Since last appearing as resident Milk Expert on this humble blog, Dave Jackson has added to his Food Law skill-set, mastering the byzantine world of food labeling regulations. Late last week, Consumerist ran a story on a product recall for mislabeled crab soup found in Whole Foods. I asked Dave for an easy explanation of FDA labeling rules, in a crab-shell:
Last week FDA
and Blount Fine Foods
announced a voluntary recall of Rip Roar’N Crab Soup because the soup label lacked an allergen statement saying “Contains Crab.” The back labels were mistakenly replaced with “Manhattan Clam Chowder” labels so the ingredient listing and allergen statements did not match. However, the result was that Crab Soup correctly labeled on the front still required the allergen statement with the ingredients listing. How could that be?
In 2004, Congress passed the “Food Allergen Labeling and Consumer Protection Act” (Public Law 108-282) requiring that food manufacturers label products containing 8 major allergens: milk, eggs, wheat, fish, crustacean shellfish, tree nuts, peanuts, and soybeans. The law requires that the common or usual name for each of the allergens be listed in the ingredients or in a separate statement starting with “Contains.” 21 U.S.C. § 343(w)(1).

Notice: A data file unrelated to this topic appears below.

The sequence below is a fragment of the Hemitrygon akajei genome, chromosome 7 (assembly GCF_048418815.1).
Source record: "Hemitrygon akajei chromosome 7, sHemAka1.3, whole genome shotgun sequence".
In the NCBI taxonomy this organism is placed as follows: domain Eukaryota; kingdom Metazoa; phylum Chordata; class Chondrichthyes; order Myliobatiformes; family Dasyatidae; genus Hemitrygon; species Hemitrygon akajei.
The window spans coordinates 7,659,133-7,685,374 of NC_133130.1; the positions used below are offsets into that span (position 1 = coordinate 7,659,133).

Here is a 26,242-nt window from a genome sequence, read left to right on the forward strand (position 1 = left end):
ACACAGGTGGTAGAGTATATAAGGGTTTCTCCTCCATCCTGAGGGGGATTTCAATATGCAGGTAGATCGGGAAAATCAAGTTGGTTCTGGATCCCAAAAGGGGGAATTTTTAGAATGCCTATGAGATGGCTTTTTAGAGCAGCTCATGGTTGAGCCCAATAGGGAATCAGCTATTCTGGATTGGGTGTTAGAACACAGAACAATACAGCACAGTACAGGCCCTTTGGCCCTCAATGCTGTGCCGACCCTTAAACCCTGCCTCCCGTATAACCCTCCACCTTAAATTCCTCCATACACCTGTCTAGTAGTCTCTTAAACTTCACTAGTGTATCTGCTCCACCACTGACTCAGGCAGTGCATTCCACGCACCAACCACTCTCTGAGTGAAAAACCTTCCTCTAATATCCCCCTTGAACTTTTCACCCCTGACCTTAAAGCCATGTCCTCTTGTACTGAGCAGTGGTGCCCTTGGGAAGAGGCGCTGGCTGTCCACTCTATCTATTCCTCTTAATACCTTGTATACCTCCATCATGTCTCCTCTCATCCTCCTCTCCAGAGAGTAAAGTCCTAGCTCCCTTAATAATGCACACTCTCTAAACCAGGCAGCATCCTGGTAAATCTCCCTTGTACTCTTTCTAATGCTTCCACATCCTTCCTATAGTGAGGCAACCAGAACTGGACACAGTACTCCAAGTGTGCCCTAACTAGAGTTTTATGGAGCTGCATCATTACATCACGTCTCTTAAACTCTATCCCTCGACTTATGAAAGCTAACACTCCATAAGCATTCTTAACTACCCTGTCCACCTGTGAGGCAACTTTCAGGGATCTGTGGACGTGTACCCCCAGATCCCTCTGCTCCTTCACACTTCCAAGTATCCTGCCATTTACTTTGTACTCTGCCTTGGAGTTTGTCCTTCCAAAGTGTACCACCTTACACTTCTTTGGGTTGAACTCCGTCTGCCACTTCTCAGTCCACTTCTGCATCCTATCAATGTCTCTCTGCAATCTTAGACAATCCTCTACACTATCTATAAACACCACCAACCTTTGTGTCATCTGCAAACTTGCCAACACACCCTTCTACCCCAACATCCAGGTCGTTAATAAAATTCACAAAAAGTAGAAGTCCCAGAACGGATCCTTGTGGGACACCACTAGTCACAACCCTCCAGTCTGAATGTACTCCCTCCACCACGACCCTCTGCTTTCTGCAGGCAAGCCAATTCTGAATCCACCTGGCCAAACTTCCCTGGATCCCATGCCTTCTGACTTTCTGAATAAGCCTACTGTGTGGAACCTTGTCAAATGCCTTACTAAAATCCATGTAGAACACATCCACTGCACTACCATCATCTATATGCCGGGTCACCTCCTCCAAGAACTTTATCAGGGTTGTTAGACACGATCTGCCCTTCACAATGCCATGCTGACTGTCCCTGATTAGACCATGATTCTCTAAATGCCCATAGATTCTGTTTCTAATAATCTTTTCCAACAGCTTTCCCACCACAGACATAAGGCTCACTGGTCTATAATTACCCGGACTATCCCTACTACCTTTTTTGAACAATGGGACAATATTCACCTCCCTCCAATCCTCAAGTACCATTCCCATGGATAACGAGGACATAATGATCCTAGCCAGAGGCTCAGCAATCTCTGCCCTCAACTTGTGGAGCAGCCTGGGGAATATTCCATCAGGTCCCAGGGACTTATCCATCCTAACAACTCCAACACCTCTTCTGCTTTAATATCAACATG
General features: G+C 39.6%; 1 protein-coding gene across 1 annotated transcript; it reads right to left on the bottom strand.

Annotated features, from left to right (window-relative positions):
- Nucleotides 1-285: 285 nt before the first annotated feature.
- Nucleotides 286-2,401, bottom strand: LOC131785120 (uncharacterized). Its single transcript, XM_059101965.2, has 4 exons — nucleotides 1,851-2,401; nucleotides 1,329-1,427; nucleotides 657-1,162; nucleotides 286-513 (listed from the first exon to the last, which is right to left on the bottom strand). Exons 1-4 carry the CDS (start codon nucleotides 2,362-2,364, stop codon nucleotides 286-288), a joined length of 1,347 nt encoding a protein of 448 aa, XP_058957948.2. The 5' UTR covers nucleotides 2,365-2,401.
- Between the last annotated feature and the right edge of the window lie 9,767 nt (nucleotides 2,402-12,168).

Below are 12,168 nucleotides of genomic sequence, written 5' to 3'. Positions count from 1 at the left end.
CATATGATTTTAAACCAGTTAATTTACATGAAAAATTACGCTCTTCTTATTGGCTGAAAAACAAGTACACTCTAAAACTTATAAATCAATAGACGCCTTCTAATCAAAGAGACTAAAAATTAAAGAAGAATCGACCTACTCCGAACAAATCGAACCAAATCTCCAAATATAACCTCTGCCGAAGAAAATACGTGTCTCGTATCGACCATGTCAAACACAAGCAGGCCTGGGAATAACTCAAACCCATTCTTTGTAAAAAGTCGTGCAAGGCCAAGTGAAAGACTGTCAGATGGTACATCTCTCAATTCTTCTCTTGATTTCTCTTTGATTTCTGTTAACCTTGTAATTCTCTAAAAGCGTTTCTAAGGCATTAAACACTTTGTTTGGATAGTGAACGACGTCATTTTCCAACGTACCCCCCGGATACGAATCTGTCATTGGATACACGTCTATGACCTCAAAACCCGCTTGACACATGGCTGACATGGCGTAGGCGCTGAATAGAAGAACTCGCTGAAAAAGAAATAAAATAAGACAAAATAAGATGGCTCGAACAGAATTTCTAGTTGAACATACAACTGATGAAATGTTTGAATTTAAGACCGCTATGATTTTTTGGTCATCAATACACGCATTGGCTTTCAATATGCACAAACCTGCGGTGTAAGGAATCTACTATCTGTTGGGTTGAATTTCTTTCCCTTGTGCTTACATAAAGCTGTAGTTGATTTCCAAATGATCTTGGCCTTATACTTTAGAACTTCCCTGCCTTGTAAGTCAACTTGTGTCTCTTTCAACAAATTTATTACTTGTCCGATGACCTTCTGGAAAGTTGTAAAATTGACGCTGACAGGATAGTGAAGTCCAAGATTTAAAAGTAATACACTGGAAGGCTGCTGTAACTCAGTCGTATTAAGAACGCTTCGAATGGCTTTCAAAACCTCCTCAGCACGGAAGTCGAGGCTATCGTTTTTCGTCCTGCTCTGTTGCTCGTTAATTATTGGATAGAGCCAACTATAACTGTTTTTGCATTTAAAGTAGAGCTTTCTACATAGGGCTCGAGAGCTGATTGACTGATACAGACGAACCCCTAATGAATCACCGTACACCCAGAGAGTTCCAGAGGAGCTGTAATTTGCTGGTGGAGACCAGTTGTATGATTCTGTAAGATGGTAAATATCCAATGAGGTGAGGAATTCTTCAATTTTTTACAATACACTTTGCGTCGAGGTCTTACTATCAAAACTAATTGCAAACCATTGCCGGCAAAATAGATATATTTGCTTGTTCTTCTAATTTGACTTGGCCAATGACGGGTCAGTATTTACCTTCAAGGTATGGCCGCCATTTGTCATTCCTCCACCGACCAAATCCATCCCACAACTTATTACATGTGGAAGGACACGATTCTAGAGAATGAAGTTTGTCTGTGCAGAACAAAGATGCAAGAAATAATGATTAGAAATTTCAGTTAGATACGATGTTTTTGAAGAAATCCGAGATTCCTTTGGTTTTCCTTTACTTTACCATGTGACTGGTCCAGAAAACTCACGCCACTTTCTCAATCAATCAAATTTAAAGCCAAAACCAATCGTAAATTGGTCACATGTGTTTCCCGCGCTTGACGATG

FDA takes allergen labeling very seriously. Recent FDA Warning Letters to food manufacturers involve allergen labeling errors, commonly associated with seafood
products. What happens if the product does not have the allergens labeled? FDA considers the product “misbranded,” one of the two big violations of FDA law along with “adulteration.” Misbranding can result in warnings, costly product recalls, and over time, fines and imprisonment. 21 U.S.C. 333. Just because an ingredient is in the product title doesn’t mean you have satisfied the regulatory requirements. While it seems a bit redundant to separately tell consumers that Crab Soup does in fact “Contain Crab,” it’s better to overcommunicate than risk FDA coming after you.